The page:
"I gave one of the Toyota boys a little kick the other day at the Le Mans test weekend. Turned out it was my old number two mechanic from the F1 days."
Those whose motorsport memories stretch back to the late '90s and early 2000's might remember when Allan McNish joined Toyota in 1999, the year after the first of his two Le Mans victories. His association with the Japanese marque continued with its Formula 1 programme and left the Scot with some happy memories. But sentiment in racing is for the past not the present.
"Now I want to beat them, not help them win," the Audi man told The Huffington Post UK as he looked forward to his 10th Le Mans with the manufacturer that has dominated the race for the past decade or more.
McNish returns to the famous Circuit de la Sarthe this weekend (16/17 June) as one-twelfth of Audi's biggest assault yet on the 24 Hours with no less than four cars on the grid backed by a small army of support staff.
"There were 180 Audi people at the pre-test," he says, "and that's before all the marketing and admin guys joined us."
With such investment and resources behind them, it's perhaps not surprising that Audi have won 10 times at Le Mans since 2000, the second most successful manufacturer; and after Peugeot pulled out at the beginning of 2012 to throw the inaugural FIA World Endurance Championship into disarray, the favourites tag won't be going anywhere soon, even with Toyota's return. But, McNish refuses to discount their new rivals' potential even though the Toyota TS030 HYBRID has yet to turn a wheel in race anger.
McNish is the UK's leading sportscar driver and a triple American Le Mans Series champion
"What's important is the factory element," he says, referring to the backing the team has as it renews its attempt to claim the one trophy sorely missing from its cabinet.
"The test weekend will have been positive from their point of view. They were reliable and had a high top speed. They were five or six seconds quicker than us.
"The battle will be with Toyota. It's fantastic to have them here. When Peugeot pulled out, it was a huge disappointment."
Although McNish is racing a new car at Le Mans, the R18 e-tron quattro which like the Toyota has yet to race over 24 hours, he insists the pressure to succeed rests with Audi rather than their new rivals.
"Audi is in a different position. We have won Le Mans a few times before. If we don't win it, questions will be asked why not."
The winning culture is something that runs throughout the team from drivers to backroom staff, so where does that motivation come from?
"Much of it comes from [Audi Motorsport boss] Dr Ulrich. He's instilled it in the rest of the team.
"It's an engineering-led company. Many of the guys at the top are doctors of engineering and that whole engineering battle gives them a bit of a kick. Whilst most execs might be thinking about share prices, they're thinking 'we're at Le Mans, how are we going to win this race.' They're living it with you.
"Last year after two of our cars crashed [McNish and team-mate Mike Rockenfeller both had huge accidents], they didn't pack up and go and have a beer, they gave their support to the remaining car. And we won.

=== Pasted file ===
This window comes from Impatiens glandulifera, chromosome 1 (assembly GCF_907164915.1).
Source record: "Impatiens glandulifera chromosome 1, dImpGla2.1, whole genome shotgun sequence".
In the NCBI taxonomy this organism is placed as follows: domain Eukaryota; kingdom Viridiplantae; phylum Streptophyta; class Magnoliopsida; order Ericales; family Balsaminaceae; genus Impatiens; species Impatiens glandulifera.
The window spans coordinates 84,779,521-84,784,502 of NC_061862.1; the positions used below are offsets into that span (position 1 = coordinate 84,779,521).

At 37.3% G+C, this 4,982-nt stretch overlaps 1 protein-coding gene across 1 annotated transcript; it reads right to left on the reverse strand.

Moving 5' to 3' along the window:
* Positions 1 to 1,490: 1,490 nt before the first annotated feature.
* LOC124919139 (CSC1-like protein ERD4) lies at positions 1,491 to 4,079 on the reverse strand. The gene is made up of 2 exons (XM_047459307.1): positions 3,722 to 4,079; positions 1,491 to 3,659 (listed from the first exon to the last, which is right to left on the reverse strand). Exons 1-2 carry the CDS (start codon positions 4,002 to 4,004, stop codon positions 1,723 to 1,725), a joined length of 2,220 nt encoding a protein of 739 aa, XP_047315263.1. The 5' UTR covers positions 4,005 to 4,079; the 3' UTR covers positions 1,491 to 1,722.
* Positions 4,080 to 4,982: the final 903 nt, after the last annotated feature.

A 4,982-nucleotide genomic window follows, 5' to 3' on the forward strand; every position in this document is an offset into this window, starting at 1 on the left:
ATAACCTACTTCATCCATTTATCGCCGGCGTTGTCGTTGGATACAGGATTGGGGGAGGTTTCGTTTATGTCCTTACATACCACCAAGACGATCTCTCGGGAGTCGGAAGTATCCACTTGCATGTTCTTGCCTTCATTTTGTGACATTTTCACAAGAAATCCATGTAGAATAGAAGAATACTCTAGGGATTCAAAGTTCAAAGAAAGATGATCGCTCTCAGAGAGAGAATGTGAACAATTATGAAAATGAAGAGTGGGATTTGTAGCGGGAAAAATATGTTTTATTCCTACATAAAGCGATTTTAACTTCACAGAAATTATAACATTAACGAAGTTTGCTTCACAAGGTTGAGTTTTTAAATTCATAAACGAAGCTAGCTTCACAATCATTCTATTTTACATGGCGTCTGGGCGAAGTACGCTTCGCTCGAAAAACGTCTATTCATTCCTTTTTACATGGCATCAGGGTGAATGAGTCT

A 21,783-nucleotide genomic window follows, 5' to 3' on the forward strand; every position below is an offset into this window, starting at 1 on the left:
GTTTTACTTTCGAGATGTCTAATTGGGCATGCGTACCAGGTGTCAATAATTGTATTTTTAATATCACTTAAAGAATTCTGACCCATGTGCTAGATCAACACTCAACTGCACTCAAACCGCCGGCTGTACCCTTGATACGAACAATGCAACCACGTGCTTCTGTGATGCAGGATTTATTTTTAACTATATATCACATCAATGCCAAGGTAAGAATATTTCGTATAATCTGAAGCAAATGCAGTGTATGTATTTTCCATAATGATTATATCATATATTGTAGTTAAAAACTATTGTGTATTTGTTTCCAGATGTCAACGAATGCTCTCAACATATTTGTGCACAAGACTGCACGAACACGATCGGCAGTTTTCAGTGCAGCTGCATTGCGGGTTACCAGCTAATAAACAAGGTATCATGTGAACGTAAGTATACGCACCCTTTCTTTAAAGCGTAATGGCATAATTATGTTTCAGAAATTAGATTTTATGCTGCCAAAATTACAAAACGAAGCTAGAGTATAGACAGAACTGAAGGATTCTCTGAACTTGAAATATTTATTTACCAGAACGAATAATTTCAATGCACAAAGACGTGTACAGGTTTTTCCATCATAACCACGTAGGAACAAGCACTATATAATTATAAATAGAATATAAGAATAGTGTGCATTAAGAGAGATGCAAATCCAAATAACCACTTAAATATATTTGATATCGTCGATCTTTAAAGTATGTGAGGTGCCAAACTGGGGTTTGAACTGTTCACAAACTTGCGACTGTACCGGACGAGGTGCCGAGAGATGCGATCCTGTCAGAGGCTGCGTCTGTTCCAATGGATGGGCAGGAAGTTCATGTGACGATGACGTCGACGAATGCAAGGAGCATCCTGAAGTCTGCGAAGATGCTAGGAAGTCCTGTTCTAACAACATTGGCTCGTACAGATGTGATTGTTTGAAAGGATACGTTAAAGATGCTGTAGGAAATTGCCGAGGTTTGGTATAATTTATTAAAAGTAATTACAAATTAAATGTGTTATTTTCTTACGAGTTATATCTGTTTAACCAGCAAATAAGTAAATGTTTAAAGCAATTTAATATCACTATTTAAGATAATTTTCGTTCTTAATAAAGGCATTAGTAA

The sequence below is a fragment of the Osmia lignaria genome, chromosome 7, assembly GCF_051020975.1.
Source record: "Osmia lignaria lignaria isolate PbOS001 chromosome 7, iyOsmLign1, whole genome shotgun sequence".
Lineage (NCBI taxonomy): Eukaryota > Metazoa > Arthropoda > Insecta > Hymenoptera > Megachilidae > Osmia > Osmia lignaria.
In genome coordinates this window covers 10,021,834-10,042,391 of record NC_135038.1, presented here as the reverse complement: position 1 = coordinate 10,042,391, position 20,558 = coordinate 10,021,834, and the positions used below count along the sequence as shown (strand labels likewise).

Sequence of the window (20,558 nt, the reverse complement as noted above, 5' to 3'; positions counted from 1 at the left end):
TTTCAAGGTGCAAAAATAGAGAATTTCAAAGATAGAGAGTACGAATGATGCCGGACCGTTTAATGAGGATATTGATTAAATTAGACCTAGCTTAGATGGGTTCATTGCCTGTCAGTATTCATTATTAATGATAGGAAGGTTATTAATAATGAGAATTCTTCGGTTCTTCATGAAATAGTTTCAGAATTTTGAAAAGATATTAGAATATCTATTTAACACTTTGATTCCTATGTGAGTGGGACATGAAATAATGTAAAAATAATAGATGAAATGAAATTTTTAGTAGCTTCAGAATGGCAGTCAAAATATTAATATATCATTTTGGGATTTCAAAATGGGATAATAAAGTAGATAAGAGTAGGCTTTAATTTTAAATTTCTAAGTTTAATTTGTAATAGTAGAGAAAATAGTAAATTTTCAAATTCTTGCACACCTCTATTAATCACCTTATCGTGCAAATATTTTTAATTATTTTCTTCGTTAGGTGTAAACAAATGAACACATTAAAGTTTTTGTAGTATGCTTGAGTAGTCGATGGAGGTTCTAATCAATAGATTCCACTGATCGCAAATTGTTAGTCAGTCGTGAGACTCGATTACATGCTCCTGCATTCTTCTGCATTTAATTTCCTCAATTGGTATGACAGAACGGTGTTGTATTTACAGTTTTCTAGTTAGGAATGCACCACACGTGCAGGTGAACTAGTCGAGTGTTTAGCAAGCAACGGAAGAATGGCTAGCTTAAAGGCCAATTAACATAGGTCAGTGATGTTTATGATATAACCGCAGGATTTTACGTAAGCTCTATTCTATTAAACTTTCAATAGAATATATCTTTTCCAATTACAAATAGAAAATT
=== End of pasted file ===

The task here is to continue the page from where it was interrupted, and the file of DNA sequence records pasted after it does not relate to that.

"Mind you, they expect you to win!"
McNish was fortunate to walk away from this crash at Le Mans last year
That victory was one of the closest in Le Mans history with just 13 seconds separating the second place Peugeot and the winning R18 of Andre Lotterer, Benoit Treluyer and Marcel Fassler. This year the trio join McNish, Tom Kristensen and Rinaldo Capello in the new diesel hybrid while the other two driver line-ups stick with the more conventional turbodiesels, the R18 ultra. After one race in the e-tron quattro at the Spa Six Hours race, where he finished fourth, how does McNish see events playing out at Le Mans?
"Reliability will be key. We've got a complex piece of technology that has to be race proven over 24 hours. The car has to be adaptable, for example set-up for the first 20 minutes might be different to the last 20 minutes.
"If it rains, that might help. We found at Spa the car was very quick in the wet, so we know we can put the power down."
Final preparations for the race came at test weekend, where McNish set the fastest lap times of all the runners.
"Yes, quickest was nice. That's more of an ego thing but I came home pretty happy. It's an improved car from last year, a big step forward. As for the quattro aspect, we have to adapt to its requirements and understand that, but it's a pretty good base."
This year's twice-around-the-clock race is the third round of the WEC. Victory at the Sebring 12 Hours and fourth place at Spa left McNish trailing his Audi team-mates Romain Dumas and Loïc Duval by just two points after two races.
With 50 points on offer to the Le Mans winning drivers, McNish has the double incentive of a boost in the eight-race WEC which concludes in China in November as well as a third Le Mans win. As a triple winner of the American Le Mans Series, once the leading sportscar series in the world, the chance of a world title is a real motivator.
"I found it odd there was no drivers championship when we had the Intercontinental Le Mans Cup," McNish says, adding: "A drivers championship is what we need.
When you have a chance to be world champion, you give it everything you've got."
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